Underhand tactics in energy pricing and selling: revealed

The Energy Brokers is strongly advising businesses to clarify key points when choosing an energy supply partner.

With many cases of abuse reported each year in the energy broker sector, we believe that buyers need to be fully aware of the total fee being paid from an energy supplier to the broker. Indeed, we recommend that you assess all offers that you receive from potential suppliers on a level basis in this regard.

With the mandatory Code of Practice now shelved, Third Party Intermediaries are not subject to direct sectoral regulation in the same way as energy suppliers. We are therefore advising our business users to be aware of poor practices that could mean they end up paying more than they should for electricity and gas, or be locked-in to unfavourable terms for a long time.

With this in mind, we have published our Executive Briefing Paper “Openness and Transparency in Energy Pricing and Purchasing”. This free discussion paper explains why buyers should be wary, reveals some of the dodgy tactics used, discusses the need for greater clarity – and suggests key questions you should ask any potential partner.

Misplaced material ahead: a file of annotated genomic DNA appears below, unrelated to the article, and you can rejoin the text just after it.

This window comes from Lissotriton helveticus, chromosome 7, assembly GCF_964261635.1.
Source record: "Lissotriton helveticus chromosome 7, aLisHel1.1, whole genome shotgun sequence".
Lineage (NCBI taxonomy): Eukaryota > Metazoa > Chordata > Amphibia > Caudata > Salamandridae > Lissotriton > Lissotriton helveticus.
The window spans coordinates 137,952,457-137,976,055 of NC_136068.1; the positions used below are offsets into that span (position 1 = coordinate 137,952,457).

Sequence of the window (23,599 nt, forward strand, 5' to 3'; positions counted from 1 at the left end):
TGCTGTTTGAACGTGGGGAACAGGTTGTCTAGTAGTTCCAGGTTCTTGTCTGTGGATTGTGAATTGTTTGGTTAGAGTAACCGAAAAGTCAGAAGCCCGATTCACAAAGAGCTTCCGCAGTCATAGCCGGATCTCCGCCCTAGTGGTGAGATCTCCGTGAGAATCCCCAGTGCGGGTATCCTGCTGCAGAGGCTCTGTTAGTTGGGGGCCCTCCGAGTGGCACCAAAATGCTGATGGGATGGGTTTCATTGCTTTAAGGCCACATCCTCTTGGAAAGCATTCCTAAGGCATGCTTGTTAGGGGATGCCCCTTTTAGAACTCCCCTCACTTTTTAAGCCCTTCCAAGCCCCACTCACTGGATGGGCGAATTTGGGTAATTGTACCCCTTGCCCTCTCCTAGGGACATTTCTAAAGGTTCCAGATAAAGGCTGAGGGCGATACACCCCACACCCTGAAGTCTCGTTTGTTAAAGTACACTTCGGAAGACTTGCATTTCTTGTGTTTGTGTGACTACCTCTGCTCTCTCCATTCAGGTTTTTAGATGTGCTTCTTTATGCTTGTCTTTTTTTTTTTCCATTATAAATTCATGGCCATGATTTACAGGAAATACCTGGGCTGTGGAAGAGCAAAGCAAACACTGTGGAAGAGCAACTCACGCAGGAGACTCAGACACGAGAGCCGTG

Download your copy here.

As an early mover in the deregulated UK energy market, The Energy Brokers Limited has developed an industry reputation for openness, transparency, market intelligence and ethical working practices.

Our approach has resulted in a high level of client retention – greater than 97% – and to all energy suppliers noting that our fees are among the best value in the industry. Where our business has lost customers in the past based on price, subsequent investigations have revealed evidence of bad practices, which can be extremely difficult for energy users and consumers to identify in advance. This, we believe, is due to a lack of openness and transparency on behalf of some TPIs and unfortunately across the energy buying sector in general.

Source: The Energy Brokers Limited

Chancellor keeps carbon tax fixed until 2020